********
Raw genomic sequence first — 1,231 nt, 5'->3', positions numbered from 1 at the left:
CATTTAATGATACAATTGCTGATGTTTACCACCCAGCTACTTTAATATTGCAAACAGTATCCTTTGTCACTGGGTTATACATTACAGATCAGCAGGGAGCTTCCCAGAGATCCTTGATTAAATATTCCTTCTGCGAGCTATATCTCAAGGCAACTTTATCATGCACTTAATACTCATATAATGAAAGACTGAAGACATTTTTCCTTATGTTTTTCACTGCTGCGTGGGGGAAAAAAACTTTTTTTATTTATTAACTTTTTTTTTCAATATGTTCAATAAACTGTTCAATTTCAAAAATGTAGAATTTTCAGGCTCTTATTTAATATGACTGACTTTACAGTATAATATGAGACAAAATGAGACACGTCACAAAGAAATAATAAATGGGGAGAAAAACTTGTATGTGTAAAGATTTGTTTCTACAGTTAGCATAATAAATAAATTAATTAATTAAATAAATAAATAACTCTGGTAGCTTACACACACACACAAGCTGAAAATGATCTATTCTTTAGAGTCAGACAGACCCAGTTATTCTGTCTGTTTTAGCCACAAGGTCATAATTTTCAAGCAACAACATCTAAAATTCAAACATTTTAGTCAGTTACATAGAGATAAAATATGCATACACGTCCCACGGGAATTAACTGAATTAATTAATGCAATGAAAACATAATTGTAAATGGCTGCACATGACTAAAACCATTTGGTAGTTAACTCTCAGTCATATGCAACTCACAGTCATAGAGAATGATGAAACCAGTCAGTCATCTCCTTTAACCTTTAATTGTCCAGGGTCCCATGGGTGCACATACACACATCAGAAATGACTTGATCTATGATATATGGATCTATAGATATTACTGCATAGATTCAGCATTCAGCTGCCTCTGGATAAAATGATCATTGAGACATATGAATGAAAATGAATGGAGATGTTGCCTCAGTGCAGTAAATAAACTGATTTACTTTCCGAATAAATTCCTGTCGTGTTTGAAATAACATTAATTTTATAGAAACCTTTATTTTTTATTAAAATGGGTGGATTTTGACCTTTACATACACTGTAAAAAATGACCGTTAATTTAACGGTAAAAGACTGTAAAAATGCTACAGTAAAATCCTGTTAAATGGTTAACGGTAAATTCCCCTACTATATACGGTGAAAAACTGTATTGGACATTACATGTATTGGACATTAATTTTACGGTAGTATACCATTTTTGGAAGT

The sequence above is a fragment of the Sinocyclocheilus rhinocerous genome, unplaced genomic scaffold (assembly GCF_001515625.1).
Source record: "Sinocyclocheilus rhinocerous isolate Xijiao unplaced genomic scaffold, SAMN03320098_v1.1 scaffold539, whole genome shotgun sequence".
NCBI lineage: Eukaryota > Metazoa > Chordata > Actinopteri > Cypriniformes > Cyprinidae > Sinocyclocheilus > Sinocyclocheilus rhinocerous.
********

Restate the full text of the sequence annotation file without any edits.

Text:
Raw genomic sequence first — 1,231 nt, 5'->3', positions numbered from 1 at the left:
CATTTAATGATACAATTGCTGATGTTTACCACCCAGCTACTTTAATATTGCAAACAGTATCCTTTGTCACTGGGTTATACATTACAGATCAGCAGGGAGCTTCCCAGAGATCCTTGATTAAATATTCCTTCTGCGAGCTATATCTCAAGGCAACTTTATCATGCACTTAATACTCATATAATGAAAGACTGAAGACATTTTTCCTTATGTTTTTCACTGCTGCGTGGGGGAAAAAAACTTTTTTTATTTATTAACTTTTTTTTTCAATATGTTCAATAAACTGTTCAATTTCAAAAATGTAGAATTTTCAGGCTCTTATTTAATATGACTGACTTTACAGTATAATATGAGACAAAATGAGACACGTCACAAAGAAATAATAAATGGGGAGAAAAACTTGTATGTGTAAAGATTTGTTTCTACAGTTAGCATAATAAATAAATTAATTAATTAAATAAATAAATAACTCTGGTAGCTTACACACACACACAAGCTGAAAATGATCTATTCTTTAGAGTCAGACAGACCCAGTTATTCTGTCTGTTTTAGCCACAAGGTCATAATTTTCAAGCAACAACATCTAAAATTCAAACATTTTAGTCAGTTACATAGAGATAAAATATGCATACACGTCCCACGGGAATTAACTGAATTAATTAATGCAATGAAAACATAATTGTAAATGGCTGCACATGACTAAAACCATTTGGTAGTTAACTCTCAGTCATATGCAACTCACAGTCATAGAGAATGATGAAACCAGTCAGTCATCTCCTTTAACCTTTAATTGTCCAGGGTCCCATGGGTGCACATACACACATCAGAAATGACTTGATCTATGATATATGGATCTATAGATATTACTGCATAGATTCAGCATTCAGCTGCCTCTGGATAAAATGATCATTGAGACATATGAATGAAAATGAATGGAGATGTTGCCTCAGTGCAGTAAATAAACTGATTTACTTTCCGAATAAATTCCTGTCGTGTTTGAAATAACATTAATTTTATAGAAACCTTTATTTTTTATTAAAATGGGTGGATTTTGACCTTTACATACACTGTAAAAAATGACCGTTAATTTAACGGTAAAAGACTGTAAAAATGCTACAGTAAAATCCTGTTAAATGGTTAACGGTAAATTCCCCTACTATATACGGTGAAAAACTGTATTGGACATTACATGTATTGGACATTAATTTTACGGTAGTATACCATTTTTGGAAGT

The sequence above is a fragment of the Sinocyclocheilus rhinocerous genome, unplaced genomic scaffold (assembly GCF_001515625.1).
Source record: "Sinocyclocheilus rhinocerous isolate Xijiao unplaced genomic scaffold, SAMN03320098_v1.1 scaffold539, whole genome shotgun sequence".
NCBI lineage: Eukaryota > Metazoa > Chordata > Actinopteri > Cypriniformes > Cyprinidae > Sinocyclocheilus > Sinocyclocheilus rhinocerous.